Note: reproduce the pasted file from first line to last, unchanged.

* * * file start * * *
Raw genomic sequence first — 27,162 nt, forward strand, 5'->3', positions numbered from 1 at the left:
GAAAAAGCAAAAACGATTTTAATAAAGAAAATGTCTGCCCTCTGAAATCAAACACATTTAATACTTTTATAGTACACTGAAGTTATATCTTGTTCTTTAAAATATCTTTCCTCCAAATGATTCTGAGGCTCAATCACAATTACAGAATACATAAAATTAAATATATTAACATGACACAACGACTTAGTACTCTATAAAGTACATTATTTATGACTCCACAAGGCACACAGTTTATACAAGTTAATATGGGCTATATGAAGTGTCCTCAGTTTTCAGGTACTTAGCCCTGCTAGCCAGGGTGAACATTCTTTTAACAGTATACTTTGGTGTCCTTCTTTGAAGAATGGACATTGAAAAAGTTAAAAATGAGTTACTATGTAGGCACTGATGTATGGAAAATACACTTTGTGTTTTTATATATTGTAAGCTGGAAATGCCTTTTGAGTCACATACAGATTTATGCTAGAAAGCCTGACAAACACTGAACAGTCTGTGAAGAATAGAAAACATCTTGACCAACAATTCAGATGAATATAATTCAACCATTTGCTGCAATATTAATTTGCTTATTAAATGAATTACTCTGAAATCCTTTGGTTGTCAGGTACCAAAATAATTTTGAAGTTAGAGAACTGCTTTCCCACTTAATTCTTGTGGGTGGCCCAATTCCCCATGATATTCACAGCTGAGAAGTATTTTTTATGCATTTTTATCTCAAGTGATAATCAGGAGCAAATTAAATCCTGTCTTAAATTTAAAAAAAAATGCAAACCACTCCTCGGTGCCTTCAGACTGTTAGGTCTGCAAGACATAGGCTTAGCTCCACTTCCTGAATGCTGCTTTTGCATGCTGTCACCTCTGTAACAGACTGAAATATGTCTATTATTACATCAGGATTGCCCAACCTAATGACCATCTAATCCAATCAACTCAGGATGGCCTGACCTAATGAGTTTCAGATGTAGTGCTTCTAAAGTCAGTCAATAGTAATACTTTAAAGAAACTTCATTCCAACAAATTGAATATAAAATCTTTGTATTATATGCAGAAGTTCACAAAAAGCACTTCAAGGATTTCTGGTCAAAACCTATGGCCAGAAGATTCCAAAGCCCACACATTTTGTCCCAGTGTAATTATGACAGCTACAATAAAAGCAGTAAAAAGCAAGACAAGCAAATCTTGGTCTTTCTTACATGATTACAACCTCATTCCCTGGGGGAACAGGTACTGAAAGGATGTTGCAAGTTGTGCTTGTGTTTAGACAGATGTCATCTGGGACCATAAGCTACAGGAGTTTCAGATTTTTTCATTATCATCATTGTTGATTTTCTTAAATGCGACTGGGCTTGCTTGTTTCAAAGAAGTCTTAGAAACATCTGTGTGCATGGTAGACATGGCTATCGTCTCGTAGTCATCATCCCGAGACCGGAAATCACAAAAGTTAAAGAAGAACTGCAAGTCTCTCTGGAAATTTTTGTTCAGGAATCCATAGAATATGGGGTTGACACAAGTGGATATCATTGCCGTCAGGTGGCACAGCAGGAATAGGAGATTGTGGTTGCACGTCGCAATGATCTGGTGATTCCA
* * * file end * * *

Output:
Raw genomic sequence first — 27,162 nt, forward strand, 5'->3', positions numbered from 1 at the left:
GAAAAAGCAAAAACGATTTTAATAAAGAAAATGTCTGCCCTCTGAAATCAAACACATTTAATACTTTTATAGTACACTGAAGTTATATCTTGTTCTTTAAAATATCTTTCCTCCAAATGATTCTGAGGCTCAATCACAATTACAGAATACATAAAATTAAATATATTAACATGACACAACGACTTAGTACTCTATAAAGTACATTATTTATGACTCCACAAGGCACACAGTTTATACAAGTTAATATGGGCTATATGAAGTGTCCTCAGTTTTCAGGTACTTAGCCCTGCTAGCCAGGGTGAACATTCTTTTAACAGTATACTTTGGTGTCCTTCTTTGAAGAATGGACATTGAAAAAGTTAAAAATGAGTTACTATGTAGGCACTGATGTATGGAAAATACACTTTGTGTTTTTATATATTGTAAGCTGGAAATGCCTTTTGAGTCACATACAGATTTATGCTAGAAAGCCTGACAAACACTGAACAGTCTGTGAAGAATAGAAAACATCTTGACCAACAATTCAGATGAATATAATTCAACCATTTGCTGCAATATTAATTTGCTTATTAAATGAATTACTCTGAAATCCTTTGGTTGTCAGGTACCAAAATAATTTTGAAGTTAGAGAACTGCTTTCCCACTTAATTCTTGTGGGTGGCCCAATTCCCCATGATATTCACAGCTGAGAAGTATTTTTTATGCATTTTTATCTCAAGTGATAATCAGGAGCAAATTAAATCCTGTCTTAAATTTAAAAAAAAATGCAAACCACTCCTCGGTGCCTTCAGACTGTTAGGTCTGCAAGACATAGGCTTAGCTCCACTTCCTGAATGCTGCTTTTGCATGCTGTCACCTCTGTAACAGACTGAAATATGTCTATTATTACATCAGGATTGCCCAACCTAATGACCATCTAATCCAATCAACTCAGGATGGCCTGACCTAATGAGTTTCAGATGTAGTGCTTCTAAAGTCAGTCAATAGTAATACTTTAAAGAAACTTCATTCCAACAAATTGAATATAAAATCTTTGTATTATATGCAGAAGTTCACAAAAAGCACTTCAAGGATTTCTGGTCAAAACCTATGGCCAGAAGATTCCAAAGCCCACACATTTTGTCCCAGTGTAATTATGACAGCTACAATAAAAGCAGTAAAAAGCAAGACAAGCAAATCTTGGTCTTTCTTACATGATTACAACCTCATTCCCTGGGGGAACAGGTACTGAAAGGATGTTGCAAGTTGTGCTTGTGTTTAGACAGATGTCATCTGGGACCATAAGCTACAGGAGTTTCAGATTTTTTCATTATCATCATTGTTGATTTTCTTAAATGCGACTGGGCTTGCTTGTTTCAAAGAAGTCTTAGAAACATCTGTGTGCATGGTAGACATGGCTATCGTCTCGTAGTCATCATCCCGAGACCGGAAATCACAAAAGTTAAAGAAGAACTGCAAGTCTCTCTGGAAATTTTTGTTCAGGAATCCATAGAATATGGGGTTGACACAAGTGGATATCATTGCCGTCAGGTGGCACAGCAGGAATAGGAGATTGTGGTTGCACGTCGCAATGATCTGGTGATTCCA